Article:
My dad tells me the sound of a spring cuckoo was common when he was a boy. But how many of people our age have ever heard one? I have heard the enigmatic ‘purr’ of the turtle dove, and the exquisite song of the nightingale and think everyone should be able to experience this. Are we willing to deny our children these experiences to save a couple of pounds? We’re supposed to be stewards of these creatures, and we really need to treasure and cherish them.

But so many of us are taking them for granted.

You might be able to tell that I’m passionate about conservation and feel that as a Christian, one of the most important ways to honour God is by caring for His creation. One of the best ways we can help conserve the environment and the creatures that inhabit it is by going organic. I recently started growing my own fruit and vegetables organically and just seeing the increase in insects such as bees and butterflies in my veg patch has been really uplifting and just goes to show that you can make a difference. But if organic products are all they are cracked up to be, why aren’t more people buying them?

Because of misinformation, that’s the problem. And maybe because we just don’t care enough.

But here are three reasons why you might want to think again:

1)      It’s not as expensive as you think

Cost. That’s a huge motivator for many people, but contrary to popular belief, many organic products are only a few pence more than their non-organic counterparts. If you buy seasonal, British produce it’s also often cheaper and farmers markets are great value. Organic produce is a little more expensive, but it often tastes better, is not packed full of chemicals and is much better for the environment.

2)      Think about the birds and the bees

Some people also don’t know about the implications of intensive farming, and others simply don’t care. The high volume of fertilisers, pesticides and other chemicals end up in the food we eat and the surrounding environment leading to pollution, erosion and the contamination of groundwater. Many pesticides and herbicides are also not specific to pest species, but also harm and kill beneficial insects such as bees and butterflies and rare wildflowers such as orchids. This is not the way God designed it to be.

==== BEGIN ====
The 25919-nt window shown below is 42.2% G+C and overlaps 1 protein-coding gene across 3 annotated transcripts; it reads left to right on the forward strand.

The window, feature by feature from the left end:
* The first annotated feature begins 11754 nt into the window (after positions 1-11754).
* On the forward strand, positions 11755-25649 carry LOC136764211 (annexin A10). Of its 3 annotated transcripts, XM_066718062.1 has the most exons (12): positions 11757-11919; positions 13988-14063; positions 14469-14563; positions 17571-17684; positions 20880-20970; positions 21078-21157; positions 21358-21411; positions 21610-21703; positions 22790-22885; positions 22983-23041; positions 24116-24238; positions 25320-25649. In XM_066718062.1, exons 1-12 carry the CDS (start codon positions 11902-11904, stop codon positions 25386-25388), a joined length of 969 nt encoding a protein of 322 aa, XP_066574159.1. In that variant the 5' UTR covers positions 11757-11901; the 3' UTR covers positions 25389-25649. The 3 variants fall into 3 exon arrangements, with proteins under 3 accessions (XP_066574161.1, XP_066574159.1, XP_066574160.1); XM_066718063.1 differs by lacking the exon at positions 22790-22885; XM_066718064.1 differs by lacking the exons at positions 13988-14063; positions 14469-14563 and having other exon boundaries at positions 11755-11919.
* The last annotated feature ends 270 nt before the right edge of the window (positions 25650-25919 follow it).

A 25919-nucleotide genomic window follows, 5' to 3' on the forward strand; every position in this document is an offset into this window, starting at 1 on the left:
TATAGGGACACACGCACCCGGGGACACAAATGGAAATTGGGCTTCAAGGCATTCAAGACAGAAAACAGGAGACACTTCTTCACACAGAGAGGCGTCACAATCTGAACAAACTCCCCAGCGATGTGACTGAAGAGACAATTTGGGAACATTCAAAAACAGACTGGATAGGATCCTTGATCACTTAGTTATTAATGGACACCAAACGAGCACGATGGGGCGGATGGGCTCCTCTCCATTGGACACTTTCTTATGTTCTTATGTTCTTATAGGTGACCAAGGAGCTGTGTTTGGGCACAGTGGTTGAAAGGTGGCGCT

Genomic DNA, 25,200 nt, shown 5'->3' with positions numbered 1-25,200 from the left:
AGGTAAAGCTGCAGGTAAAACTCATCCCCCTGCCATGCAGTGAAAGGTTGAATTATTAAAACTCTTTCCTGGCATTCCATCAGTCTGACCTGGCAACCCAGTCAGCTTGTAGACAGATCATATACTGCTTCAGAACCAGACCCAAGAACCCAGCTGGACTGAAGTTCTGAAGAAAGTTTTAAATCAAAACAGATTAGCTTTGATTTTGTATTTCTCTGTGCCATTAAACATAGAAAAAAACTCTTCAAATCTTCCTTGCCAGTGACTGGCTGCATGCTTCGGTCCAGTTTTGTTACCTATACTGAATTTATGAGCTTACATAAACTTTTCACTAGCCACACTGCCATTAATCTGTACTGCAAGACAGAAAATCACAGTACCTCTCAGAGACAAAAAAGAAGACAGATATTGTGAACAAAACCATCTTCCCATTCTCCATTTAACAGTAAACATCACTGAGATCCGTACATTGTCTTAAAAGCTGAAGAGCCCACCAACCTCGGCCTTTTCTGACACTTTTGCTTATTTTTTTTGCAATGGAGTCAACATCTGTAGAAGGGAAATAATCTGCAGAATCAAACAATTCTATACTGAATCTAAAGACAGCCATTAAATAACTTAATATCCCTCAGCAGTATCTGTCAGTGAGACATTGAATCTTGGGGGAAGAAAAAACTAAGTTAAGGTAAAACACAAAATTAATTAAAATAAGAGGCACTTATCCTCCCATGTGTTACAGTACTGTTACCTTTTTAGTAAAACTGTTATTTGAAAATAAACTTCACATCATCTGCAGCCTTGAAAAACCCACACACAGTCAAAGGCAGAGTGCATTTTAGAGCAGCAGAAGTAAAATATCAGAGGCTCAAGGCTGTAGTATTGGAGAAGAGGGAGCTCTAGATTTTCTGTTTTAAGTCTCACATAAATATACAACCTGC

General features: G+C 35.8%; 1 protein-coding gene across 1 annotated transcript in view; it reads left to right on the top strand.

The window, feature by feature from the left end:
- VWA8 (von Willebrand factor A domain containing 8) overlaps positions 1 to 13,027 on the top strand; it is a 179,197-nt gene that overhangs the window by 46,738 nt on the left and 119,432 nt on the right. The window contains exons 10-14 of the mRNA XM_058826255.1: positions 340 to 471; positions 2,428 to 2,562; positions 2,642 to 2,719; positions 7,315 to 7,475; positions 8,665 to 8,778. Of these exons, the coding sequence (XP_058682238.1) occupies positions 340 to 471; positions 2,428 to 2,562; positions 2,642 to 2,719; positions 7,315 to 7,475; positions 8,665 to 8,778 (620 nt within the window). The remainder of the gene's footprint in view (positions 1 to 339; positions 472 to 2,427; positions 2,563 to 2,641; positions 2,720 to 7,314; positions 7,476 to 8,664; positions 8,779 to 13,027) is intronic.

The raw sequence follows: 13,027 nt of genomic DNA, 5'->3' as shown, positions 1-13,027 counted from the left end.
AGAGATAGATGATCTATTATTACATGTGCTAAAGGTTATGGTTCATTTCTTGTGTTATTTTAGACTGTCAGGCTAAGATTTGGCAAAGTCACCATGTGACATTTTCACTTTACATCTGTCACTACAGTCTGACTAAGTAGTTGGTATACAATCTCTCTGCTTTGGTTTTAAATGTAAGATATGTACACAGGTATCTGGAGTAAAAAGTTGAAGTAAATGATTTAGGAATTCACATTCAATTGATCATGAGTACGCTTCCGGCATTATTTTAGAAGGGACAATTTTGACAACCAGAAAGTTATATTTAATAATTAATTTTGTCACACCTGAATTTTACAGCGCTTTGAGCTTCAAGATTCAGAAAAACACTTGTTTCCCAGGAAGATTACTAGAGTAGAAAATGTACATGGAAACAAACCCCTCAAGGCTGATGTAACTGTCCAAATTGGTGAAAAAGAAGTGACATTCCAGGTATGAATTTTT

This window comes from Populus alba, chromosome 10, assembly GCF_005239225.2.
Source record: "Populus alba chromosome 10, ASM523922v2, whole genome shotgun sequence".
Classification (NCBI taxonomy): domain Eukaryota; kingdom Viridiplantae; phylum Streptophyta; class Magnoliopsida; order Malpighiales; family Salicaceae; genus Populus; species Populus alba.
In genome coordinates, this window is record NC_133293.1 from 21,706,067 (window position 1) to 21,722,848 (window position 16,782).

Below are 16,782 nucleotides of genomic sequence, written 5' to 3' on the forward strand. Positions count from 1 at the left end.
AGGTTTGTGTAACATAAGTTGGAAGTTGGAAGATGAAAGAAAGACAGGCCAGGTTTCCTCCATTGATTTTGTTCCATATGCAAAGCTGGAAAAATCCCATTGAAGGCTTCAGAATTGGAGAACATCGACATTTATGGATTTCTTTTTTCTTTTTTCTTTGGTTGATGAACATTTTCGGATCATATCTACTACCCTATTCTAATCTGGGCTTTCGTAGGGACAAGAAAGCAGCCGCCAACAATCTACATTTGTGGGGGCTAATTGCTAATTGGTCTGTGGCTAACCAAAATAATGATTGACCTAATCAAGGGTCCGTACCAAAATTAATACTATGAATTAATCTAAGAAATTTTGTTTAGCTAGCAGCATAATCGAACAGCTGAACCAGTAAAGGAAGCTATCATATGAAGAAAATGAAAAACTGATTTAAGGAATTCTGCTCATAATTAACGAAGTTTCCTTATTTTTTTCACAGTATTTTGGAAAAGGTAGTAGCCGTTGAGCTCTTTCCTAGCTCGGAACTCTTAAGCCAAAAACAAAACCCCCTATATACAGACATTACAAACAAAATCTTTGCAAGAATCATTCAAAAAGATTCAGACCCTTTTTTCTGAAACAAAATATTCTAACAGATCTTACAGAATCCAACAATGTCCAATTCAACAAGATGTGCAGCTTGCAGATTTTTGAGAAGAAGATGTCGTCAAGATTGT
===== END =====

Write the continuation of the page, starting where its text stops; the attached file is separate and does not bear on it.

With 70 per cent of the land in the UK used as farmland, the loss of insects and so-called ‘weeds’ on this scale is significant to disrupt the food chain and predators such as birds suffer from a lack of food. You just need to look at the historic decline of farmland birds to see the negative effects intensive farming can have. Turtle doves for example, an iconic British species, have declined by 93 per cent since 1970 and the Independent states that they could become extinct in the UK in as little as eight years. And the nightingales could be next.  Do you care yet?

3)      Back to basics is best

Traditional farming methods are making a comeback, companion planting to deter pests, crop rotation to prevent disease build-up, encouraging beneficial insects such as pollinators and predators by leaving a natural margin to fields, these are all fantastic practices and work with natural rather than against it.

So give organic a try, whether it’s your local supermarket, greengrocers, farm shop or planting something yourself, you won’t regret it and nature will thank you.

Written by Lucy Slater // Follow Lucy on  Twitter

Lucy studied Zoology and loved it. After spending some time working in conservation, she started working for Stewardship. She loves writing and is passionate about environmental issues with a particular focus on how ethical consumerism and green living can impact society. A bit of a hippy.

Read more of Lucy's posts

Comments loading!